From the time I was eight until age twelve, I religiously watched The Six Million Dollar Man on TV. Steve Austin’s bionic arm, legs and eye were the ultimate in science fiction. At the time it was seemingly unthinkable that such technology could exist. After all, how could mechanical parts look human, move, and feel? Putting aside that some of Steve Austin’s feats were indeed impossible – a bionic arm could conceivably lift a car off a trapped person, but the rest of his body’s structure couldn’t handle the stress – the basic form and function are approaching reality.
Early prosthetic limbs were either formed to look real, or had some level of rudimentary function. They were half measures at providing some level of return to normalcy for people who had lost an arm or leg to accident or war. In December of last year, Popular Mechanics did an article highlighting Les Baugh, a double amputee who lost his arms in an electrical accident 40 years prior. With limbs developed by Johns Hopkins Applied Physics Laboratory, and surgery to modify certain nerve endings, Mr. Baugh now has two new arms he can control – simultaneously – with his mind. So here we are, forty years after Steve Austin graced our TV screens, and we’re seeing its technology become a reality.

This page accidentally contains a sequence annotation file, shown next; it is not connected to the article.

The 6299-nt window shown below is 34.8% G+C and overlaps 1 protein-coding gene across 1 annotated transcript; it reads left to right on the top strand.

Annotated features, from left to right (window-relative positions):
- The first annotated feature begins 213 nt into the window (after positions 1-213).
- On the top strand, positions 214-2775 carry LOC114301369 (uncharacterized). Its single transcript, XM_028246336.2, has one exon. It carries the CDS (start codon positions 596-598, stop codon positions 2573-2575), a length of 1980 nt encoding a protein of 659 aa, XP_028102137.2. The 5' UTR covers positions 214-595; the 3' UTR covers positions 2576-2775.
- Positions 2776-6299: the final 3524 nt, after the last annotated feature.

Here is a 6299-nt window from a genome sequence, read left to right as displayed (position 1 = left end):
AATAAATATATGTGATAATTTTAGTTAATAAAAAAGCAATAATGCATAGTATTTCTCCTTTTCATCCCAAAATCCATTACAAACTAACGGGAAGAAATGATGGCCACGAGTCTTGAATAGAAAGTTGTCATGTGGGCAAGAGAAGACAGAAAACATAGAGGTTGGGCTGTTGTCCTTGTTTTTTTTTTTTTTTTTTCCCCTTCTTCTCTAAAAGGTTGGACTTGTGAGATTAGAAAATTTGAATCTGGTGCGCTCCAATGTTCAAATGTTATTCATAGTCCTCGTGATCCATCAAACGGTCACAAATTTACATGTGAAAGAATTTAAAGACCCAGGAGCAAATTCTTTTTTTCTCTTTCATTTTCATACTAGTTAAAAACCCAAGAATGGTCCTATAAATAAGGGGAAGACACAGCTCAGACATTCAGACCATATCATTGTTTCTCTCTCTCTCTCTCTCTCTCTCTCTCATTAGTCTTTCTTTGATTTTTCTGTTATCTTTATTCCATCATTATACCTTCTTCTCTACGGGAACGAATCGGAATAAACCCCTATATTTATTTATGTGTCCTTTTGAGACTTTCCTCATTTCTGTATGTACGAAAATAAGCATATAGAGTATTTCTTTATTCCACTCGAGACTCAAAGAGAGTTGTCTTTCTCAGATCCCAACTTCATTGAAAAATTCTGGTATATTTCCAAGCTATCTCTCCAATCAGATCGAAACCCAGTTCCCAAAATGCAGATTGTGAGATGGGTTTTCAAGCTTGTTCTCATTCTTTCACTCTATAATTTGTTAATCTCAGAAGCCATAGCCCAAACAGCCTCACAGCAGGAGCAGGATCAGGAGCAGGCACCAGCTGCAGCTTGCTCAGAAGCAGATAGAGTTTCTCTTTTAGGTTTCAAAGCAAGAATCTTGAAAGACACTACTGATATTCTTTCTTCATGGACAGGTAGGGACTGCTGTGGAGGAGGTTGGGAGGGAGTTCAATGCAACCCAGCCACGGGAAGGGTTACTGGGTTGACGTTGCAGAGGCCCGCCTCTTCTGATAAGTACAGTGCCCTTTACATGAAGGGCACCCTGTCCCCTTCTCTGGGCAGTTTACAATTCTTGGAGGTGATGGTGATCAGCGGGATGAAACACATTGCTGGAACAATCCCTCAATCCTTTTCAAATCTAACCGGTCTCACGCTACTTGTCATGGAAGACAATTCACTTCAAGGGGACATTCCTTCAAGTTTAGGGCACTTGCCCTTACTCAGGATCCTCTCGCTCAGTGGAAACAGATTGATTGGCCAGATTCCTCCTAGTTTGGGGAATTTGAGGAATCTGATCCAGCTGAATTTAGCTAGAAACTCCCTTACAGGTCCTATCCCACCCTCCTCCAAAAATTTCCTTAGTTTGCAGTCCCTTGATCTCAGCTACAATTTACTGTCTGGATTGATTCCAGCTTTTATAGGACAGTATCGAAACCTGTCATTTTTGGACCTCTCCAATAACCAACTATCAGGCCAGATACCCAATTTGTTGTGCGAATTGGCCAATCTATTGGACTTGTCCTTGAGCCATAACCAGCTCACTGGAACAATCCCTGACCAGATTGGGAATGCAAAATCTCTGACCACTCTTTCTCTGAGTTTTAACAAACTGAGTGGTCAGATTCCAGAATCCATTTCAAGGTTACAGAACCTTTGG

But Steve Austin’s arms looked real – and he could feel through them. Mr. Baugh’s arms cannot do that. Not yet.
Last month, Scientific American published a story on a breakthrough with artificial skin. Researchers at Stanford University have developed an electronic skin that can judge pressure, effectively conveying sensations of touch. In another study at Case Western, researchers successfully grafted electronic sensors to nerve cells of a man who had lost a hand. They were able to allow the subject to determine the roughness of a material he was holding.
What about Steve Austin’s eye?
Visual signals seem to be a little more difficult for technology to master. Still, as the BBC reports, a man from Manchester, England suffering from macular degeneration is using a retinal implant to make out basic directions of lines on a computer screen. Though that is far from being able to zoom in on something from miles away, it is a wonderful first step in getting there.
This technology is a wondrous thing and as it progresses, more and more people who have had horrific injuries will be able to lead more normal lives. Yet, at the same time, many ethical questions must be raised as to how its used. Will we see people voluntarily having limbs removed in order to have more capable bionics installed? Will this begin the transformation of humanity to a new evolutionary state? With every door bionic technology opens, care must be taken that we don’t blindly walk blindly through.